Last updated: 17 December, 2013

Syria Kurds aim for unified front ahead of peace talks

The two main Syrian Kurdish groups held talks in Iraq on Tuesday, aiming to establish a unified front ahead of a peace conference in Switzerland next month, an official said.

The People’s Council of Western Kurdistan (PCWK) and the Kurdish National Council (KNC) have been at odds since last month when the former announced a transitional autonomous administration for Kurdish-majority areas of northeastern and northwestern Syria without the latter’s backing.

The dispute has led to the closure of the border between Iraq’s autonomous Kurdistan region, which backs the KNC, and Kurdish areas of northeastern Syria.

The KNC is a member of the opposition Syrian National Coalition, which has accused the Democratic Union Party (PYD), the most powerful armed Kurdish organisation in Syria and the main group in the PCWK, of ties to President Bashar al-Assad’s regime.

The PYD wants an autonomous Kurdish area within a federal Syria, which the Syrian National Coalition opposes.

“The meetings of the Kurdish parties begin today, Tuesday, in Arbil,” the capital of Iraq’s autonomous Kurdish region, KNC member Bahajat Bashir told AFP.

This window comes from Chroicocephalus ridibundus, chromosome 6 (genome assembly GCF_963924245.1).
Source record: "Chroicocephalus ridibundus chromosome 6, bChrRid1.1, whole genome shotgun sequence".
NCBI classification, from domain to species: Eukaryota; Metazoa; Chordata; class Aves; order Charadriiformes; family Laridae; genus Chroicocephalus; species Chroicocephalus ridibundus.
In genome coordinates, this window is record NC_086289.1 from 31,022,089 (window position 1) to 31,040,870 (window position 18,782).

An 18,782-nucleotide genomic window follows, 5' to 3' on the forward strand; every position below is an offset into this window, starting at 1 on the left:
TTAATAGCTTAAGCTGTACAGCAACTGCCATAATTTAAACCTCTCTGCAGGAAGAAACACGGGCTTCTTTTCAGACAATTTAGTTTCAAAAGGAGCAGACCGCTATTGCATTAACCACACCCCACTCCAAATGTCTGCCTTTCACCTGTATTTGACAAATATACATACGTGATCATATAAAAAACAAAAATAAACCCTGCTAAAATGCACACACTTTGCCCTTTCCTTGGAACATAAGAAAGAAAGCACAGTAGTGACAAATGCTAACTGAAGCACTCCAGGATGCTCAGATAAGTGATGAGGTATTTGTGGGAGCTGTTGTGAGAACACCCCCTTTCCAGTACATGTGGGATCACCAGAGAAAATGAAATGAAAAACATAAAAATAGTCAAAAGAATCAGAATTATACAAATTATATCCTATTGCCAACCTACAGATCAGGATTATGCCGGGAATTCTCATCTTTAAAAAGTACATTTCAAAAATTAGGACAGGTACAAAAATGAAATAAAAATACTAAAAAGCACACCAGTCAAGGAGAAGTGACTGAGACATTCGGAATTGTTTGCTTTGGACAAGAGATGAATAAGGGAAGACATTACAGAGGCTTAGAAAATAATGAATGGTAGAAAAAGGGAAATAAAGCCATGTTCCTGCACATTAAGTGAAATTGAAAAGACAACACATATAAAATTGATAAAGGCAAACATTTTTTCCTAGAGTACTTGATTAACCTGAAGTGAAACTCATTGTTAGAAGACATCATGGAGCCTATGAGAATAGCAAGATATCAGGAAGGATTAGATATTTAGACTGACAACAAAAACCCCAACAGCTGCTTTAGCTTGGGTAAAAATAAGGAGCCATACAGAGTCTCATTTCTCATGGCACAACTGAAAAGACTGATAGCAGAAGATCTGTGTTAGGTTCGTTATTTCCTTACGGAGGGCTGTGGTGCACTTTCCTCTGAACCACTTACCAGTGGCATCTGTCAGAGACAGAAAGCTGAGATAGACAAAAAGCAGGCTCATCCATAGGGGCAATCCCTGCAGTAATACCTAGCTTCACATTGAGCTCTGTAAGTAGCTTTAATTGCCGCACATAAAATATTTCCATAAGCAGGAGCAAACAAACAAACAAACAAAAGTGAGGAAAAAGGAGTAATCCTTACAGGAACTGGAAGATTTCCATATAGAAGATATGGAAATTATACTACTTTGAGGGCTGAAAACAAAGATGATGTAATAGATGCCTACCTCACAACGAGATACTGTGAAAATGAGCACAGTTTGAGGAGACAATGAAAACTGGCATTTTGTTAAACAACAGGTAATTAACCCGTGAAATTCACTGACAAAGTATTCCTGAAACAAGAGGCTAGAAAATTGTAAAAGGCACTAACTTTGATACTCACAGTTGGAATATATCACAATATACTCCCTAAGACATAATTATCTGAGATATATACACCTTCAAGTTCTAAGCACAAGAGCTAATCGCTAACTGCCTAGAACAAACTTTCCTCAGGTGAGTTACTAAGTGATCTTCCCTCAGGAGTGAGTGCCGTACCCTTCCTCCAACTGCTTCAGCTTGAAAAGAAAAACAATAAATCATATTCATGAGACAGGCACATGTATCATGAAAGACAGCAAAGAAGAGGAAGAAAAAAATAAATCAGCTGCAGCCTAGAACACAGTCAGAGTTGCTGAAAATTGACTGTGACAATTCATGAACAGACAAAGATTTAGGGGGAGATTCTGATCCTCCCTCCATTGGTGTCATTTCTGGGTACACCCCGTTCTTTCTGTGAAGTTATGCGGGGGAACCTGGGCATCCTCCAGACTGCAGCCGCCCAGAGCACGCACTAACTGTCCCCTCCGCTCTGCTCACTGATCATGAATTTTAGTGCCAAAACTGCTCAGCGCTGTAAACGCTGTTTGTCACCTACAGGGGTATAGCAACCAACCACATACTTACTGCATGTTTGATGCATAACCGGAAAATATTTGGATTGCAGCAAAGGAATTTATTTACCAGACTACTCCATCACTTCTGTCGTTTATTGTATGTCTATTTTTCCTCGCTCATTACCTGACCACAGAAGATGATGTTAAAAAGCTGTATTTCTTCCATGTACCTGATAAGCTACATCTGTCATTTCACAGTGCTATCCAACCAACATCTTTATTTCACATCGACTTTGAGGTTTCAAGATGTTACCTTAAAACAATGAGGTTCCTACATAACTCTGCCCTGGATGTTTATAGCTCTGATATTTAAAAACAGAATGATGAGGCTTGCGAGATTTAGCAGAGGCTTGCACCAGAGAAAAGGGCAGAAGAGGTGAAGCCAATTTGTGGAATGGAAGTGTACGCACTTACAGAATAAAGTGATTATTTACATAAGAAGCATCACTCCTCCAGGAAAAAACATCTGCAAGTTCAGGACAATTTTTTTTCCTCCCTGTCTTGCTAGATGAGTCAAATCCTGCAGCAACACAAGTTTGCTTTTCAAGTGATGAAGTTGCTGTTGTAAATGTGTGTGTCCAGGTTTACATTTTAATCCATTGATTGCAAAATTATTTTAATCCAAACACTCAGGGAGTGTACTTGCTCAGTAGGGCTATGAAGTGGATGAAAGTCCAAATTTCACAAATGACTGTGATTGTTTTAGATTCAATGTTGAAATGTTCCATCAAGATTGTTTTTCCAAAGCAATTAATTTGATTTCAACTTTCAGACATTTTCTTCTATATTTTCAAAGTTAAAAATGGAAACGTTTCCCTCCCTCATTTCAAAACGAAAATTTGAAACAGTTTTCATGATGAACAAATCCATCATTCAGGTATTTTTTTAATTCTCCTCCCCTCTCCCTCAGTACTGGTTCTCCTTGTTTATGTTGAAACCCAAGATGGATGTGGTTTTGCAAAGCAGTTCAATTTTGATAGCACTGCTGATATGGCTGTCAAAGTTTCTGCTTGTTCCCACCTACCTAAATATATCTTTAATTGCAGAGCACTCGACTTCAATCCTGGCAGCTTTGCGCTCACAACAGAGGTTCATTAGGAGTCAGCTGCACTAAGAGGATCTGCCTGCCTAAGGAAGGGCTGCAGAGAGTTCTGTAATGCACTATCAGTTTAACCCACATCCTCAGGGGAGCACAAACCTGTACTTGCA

“These meetings are for the sake of unifying the Kurdish house and its political (position)… and preparing for the Geneva meeting, so the Kurdish participation will be strong,” Bashir said, referring to peace talks that are now to take place in Montreux, Switzerland.

He added that the meetings also aim to improve relations between the PCWK and the KNC.

Iraqi Kurdistan regional president Massud Barzani met with delegations from the Syrian Kurdish groups on Monday, his website said.

During the meetings, he emphasised the importance of establishing a unified Kurdish position ahead of the peace talks scheduled to begin on January 22.

More than 126,000 people have been killed in the 33-month conflict pitting forces loyal to Assad against rebels.

But Kurdish-majority areas of the country’s northeast were relatively quiet until clashes broke out this year between Kurdish militia and jihadist rebels, pushing tens of thousands of Syrian Kurds across the border into Iraqi Kurdistan.